The alkylating agent cyclophosphamide is one of the most effica-cious immunosuppressive drugs available. Cyclophosphamide destroys proliferating lymphoid cells but also appears to alkylate DNA and other molecules in some resting cells. It has been observed that very large doses (eg, > 120 mg/kg intravenously over several days) may induce an apparent specific tolerance to a new antigen if the drug is administered simultane-ously with, or shortly after, the antigen. In smaller doses, it has been effective against autoimmune disorders (including systemic lupus erythematosus) and in patients with acquired factor XIII antibodies and bleeding syndromes, autoimmune hemolytic ane-mia, antibody-induced pure red cell aplasia, and Wegener’s granu-lomatosis.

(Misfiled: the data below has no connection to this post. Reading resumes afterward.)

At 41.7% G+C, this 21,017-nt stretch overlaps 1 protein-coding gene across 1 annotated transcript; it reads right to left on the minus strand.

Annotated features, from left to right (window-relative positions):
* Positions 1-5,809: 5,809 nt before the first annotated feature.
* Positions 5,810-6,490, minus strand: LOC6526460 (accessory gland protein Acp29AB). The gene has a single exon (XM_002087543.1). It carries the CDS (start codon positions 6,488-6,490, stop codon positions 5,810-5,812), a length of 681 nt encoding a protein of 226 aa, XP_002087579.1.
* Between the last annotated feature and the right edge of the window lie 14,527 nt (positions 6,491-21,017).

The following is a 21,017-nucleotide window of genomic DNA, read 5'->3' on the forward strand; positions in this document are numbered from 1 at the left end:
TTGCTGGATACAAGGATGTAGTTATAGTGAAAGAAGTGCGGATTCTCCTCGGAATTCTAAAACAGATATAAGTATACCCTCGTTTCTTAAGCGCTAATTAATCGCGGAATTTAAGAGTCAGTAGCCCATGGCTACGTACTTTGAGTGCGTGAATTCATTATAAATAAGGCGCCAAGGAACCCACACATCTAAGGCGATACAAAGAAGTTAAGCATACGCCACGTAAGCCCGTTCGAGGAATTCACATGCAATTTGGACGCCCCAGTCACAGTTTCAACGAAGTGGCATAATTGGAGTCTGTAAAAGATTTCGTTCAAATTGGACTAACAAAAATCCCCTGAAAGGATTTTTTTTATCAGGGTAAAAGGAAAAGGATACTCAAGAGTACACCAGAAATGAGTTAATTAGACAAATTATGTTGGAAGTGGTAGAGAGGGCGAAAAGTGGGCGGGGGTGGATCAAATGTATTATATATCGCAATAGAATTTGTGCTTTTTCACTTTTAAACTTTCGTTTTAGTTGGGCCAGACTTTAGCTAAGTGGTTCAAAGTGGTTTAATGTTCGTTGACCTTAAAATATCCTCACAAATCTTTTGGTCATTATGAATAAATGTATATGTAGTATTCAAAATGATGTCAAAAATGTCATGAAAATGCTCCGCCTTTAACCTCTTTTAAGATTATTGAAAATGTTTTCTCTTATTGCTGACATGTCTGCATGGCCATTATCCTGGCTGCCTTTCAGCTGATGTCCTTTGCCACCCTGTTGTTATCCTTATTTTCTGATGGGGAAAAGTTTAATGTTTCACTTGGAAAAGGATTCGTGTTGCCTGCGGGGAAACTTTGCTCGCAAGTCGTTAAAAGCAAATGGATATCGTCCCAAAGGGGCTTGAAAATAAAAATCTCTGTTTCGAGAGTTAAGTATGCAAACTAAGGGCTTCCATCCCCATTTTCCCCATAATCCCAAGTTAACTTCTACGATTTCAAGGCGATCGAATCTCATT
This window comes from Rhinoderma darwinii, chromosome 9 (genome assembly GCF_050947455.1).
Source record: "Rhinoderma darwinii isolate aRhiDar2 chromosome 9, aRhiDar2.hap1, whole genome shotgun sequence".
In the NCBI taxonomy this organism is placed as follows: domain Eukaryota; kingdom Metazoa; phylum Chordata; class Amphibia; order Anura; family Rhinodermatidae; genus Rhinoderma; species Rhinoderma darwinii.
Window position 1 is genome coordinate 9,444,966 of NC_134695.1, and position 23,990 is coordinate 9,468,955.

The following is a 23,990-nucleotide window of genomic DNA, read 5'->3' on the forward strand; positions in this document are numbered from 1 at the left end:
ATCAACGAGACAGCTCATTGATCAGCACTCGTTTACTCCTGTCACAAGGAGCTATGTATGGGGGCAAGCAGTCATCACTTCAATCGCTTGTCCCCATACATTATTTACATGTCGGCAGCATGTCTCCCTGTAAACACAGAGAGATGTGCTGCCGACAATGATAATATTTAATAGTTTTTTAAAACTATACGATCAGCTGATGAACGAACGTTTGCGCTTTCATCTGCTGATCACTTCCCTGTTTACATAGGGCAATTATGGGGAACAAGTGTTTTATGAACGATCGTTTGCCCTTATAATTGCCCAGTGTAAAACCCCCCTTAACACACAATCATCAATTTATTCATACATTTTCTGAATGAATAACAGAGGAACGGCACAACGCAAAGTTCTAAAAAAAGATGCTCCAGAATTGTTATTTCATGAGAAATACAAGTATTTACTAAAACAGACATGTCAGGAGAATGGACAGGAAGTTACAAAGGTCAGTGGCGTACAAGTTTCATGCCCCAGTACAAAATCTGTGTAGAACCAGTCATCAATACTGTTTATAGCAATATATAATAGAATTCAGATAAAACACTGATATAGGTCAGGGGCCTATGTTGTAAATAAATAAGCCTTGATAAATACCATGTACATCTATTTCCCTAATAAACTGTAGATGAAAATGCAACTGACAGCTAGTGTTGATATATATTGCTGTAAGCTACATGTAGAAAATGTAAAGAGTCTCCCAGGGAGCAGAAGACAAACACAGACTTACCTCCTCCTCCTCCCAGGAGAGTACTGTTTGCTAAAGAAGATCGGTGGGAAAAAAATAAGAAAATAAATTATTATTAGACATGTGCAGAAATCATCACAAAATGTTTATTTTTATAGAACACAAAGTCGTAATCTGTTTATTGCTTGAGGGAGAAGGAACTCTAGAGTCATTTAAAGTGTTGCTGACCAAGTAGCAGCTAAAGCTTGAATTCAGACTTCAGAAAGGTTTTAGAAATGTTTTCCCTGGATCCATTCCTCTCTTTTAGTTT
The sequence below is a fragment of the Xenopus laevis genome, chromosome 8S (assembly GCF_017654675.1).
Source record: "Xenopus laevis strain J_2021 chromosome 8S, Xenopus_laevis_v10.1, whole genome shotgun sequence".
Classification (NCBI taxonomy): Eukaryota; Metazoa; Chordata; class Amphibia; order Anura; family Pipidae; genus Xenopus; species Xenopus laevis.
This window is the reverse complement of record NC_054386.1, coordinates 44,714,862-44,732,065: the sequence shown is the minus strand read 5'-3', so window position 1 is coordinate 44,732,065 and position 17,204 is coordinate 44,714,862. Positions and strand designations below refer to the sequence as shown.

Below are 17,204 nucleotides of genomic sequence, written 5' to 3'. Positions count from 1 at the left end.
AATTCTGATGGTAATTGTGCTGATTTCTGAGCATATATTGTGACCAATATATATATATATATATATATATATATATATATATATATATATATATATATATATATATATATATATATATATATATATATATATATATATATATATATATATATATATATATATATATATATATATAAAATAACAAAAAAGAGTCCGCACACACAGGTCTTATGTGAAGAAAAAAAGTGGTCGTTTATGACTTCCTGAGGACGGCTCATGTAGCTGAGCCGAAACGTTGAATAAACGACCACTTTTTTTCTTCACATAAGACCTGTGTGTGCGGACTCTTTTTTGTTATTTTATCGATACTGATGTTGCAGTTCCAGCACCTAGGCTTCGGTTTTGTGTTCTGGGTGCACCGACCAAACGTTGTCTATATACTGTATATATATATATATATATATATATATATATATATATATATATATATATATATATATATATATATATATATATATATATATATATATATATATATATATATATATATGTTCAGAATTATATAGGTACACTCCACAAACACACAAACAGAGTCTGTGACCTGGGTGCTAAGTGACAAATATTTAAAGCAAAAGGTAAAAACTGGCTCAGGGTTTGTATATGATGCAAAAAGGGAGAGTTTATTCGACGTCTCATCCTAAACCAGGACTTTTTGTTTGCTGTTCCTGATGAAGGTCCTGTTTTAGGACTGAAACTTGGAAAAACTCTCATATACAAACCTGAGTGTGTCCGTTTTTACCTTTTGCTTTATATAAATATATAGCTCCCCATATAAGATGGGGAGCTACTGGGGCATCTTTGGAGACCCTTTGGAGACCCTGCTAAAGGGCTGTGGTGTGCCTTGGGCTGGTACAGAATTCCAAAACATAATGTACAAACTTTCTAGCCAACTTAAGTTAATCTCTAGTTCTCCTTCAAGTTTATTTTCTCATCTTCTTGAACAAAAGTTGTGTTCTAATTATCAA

Treatment with large doses of cyclophosphamide carries con-siderable risk of pancytopenia and hemorrhagic cystitis and therefore is generally combined with stem cell rescue (trans-plant) procedures. Although cyclophosphamide appears to induce tolerance for marrow or immune cell grafting, its use does not prevent the subsequent graft-versus-host disease syn-drome, which may be serious or lethal if the donor is a poor histocompatibility match (despite the severe immunosuppres-sion induced by high doses of cyclophosphamide). Other adverse effects of cyclophosphamide include nausea, vomiting, cardiac toxicity, and electrolyte disturbances.